You may well think that the hunky and spunky Nathan Ramsey would be hard pressed to put together a Christmas list as he, too many may have it all. That is a great job, great looks and a wardrobe to boot but alas the bard of ICAM does have a few (hundred) items that might just make life a little more complete.
“Of course I could do with a new car, a huge clothing voucher at my favourite store, a surround sound stereo and an overseas trip,” Nathan laughs (shoot high bros).
“But a role in a feature film would be a fantastic start.”
Nathan takes his career very seriously and most of his wishes under this year’s Christmas tree focus on self-improvement.
Nathan is always thinking which path should be followed. As is the case with many young talented people it is very, very hard to decide.
Should it be a focus on serious journalism, television presentation or career on stage and screen?
“My career has taken a few different roads since I began with ICAM,” he explains.
But ahead for Nathan there seems to be a freeway under construction, not just a couple of winding roads to drive.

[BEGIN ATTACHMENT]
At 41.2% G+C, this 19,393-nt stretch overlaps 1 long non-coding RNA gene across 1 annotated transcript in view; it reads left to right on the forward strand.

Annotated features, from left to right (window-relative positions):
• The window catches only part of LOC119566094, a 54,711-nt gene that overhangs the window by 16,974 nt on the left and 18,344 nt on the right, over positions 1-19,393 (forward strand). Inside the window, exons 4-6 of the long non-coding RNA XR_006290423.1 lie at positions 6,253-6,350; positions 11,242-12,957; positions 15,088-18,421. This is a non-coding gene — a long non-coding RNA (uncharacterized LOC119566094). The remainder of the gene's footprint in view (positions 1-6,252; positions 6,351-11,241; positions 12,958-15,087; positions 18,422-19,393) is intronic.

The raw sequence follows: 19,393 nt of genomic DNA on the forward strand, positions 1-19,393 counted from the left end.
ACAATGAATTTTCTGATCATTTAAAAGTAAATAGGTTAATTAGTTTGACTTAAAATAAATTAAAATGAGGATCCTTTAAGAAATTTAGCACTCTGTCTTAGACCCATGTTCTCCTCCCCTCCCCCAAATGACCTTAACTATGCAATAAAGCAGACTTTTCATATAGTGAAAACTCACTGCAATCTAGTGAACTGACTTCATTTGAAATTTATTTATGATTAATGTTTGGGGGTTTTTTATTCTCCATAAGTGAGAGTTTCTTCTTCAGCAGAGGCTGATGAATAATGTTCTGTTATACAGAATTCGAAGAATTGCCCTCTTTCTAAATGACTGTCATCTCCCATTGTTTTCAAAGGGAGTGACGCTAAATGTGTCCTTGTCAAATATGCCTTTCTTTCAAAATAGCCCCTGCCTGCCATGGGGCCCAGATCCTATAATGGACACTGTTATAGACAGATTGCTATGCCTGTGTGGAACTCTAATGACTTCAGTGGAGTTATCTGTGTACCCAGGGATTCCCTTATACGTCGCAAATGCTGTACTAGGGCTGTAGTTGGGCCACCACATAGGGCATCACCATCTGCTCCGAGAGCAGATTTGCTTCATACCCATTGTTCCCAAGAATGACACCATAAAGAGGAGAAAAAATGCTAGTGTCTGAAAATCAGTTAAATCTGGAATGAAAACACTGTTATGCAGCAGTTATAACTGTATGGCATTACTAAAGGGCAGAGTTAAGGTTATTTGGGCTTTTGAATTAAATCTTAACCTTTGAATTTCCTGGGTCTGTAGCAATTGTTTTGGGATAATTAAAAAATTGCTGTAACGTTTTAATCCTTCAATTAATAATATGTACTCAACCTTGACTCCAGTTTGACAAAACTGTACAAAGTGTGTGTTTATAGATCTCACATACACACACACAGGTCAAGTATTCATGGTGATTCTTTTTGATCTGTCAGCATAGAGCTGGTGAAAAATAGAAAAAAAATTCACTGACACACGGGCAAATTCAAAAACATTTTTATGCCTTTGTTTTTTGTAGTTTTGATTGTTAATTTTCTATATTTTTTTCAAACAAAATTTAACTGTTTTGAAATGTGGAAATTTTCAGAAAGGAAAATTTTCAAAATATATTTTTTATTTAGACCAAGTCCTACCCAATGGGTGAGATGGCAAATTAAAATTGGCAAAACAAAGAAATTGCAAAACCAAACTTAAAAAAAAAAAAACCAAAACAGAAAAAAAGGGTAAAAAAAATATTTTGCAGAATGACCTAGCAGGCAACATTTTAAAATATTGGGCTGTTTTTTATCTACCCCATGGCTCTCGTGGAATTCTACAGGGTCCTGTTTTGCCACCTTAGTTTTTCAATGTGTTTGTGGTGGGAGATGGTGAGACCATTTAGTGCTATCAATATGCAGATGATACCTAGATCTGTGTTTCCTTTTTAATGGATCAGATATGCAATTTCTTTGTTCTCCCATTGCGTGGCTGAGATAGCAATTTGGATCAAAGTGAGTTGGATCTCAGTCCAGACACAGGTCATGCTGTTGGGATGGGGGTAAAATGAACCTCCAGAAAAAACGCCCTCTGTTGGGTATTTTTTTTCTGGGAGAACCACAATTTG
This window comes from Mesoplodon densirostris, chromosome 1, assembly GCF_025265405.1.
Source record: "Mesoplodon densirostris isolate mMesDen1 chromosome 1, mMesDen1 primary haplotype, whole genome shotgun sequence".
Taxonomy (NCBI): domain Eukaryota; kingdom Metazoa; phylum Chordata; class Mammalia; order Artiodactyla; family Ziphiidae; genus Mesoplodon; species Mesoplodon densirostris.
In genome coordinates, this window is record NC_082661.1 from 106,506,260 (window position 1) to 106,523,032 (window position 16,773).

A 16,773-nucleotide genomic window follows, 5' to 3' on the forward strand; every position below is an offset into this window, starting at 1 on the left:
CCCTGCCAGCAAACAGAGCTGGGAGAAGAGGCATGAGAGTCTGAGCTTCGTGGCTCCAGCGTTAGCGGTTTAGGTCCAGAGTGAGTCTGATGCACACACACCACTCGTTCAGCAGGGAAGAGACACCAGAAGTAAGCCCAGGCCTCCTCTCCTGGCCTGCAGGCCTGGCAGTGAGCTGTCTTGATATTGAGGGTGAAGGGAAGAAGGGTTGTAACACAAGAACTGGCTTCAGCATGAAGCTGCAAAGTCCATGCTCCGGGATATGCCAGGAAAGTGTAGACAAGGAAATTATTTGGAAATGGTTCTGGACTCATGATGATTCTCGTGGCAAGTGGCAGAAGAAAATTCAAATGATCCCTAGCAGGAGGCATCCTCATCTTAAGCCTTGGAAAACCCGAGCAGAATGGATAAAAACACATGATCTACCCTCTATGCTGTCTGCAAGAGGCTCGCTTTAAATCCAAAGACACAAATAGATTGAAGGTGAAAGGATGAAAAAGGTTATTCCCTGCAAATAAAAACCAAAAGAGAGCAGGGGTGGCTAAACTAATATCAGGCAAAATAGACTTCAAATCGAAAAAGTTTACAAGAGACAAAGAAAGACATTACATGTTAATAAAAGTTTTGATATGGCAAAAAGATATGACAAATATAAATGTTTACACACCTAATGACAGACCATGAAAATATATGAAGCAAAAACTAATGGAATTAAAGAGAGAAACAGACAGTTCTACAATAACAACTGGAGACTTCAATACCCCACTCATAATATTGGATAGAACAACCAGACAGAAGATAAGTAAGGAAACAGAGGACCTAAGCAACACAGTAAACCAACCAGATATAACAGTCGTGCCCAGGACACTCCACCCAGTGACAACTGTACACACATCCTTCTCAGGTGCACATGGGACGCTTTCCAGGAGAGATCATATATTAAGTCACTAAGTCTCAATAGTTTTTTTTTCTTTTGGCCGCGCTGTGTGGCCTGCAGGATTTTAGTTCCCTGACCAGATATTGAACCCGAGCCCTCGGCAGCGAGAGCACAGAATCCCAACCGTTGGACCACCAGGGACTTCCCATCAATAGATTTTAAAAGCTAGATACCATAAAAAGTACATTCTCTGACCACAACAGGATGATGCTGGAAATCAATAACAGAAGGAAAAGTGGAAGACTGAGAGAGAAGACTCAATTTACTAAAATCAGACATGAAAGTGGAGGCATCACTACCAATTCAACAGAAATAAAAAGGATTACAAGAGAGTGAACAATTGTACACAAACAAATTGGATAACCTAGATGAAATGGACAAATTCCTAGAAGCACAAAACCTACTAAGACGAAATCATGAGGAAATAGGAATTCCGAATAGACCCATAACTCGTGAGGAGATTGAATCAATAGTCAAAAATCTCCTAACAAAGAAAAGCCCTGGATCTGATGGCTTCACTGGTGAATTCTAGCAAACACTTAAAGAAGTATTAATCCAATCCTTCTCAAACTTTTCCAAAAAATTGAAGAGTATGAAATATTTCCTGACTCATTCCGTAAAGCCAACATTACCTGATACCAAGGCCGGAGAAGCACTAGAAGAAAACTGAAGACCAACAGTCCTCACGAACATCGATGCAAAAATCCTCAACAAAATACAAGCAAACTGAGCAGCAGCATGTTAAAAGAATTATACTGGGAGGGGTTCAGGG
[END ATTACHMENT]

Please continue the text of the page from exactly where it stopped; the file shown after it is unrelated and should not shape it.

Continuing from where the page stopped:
You see, as well as being the face of ICAM there are many other aspects to Mr Nathan Ramsey.
In fact he is a very talented athlete with more than 100 gold medals stored in his parents Canberra cupboards. He was (and I’m sure he still is) very fast over the 400 meters. And Nathan still holds a number of records in Alice Springs and Darwin from 10 years ago.
And a New Year’s resolution for Nathan?
Nathan says it’s time to set real goals and decide on how to reach them.
“First of all I want to look at getting a home base,” he says.
“I want to train more and become fitter and I want to perfect the art of presenting on television.”
Nathan explains that working on a national Indigenous television program has opened his eyes to much that is currently going on in Aboriginal politics.
“I would like to become involved more in Aboriginal affairs next year.”
“I have always thought that I wasn’t that political but next year I would definitely like to become more involved in Aboriginal affairs.”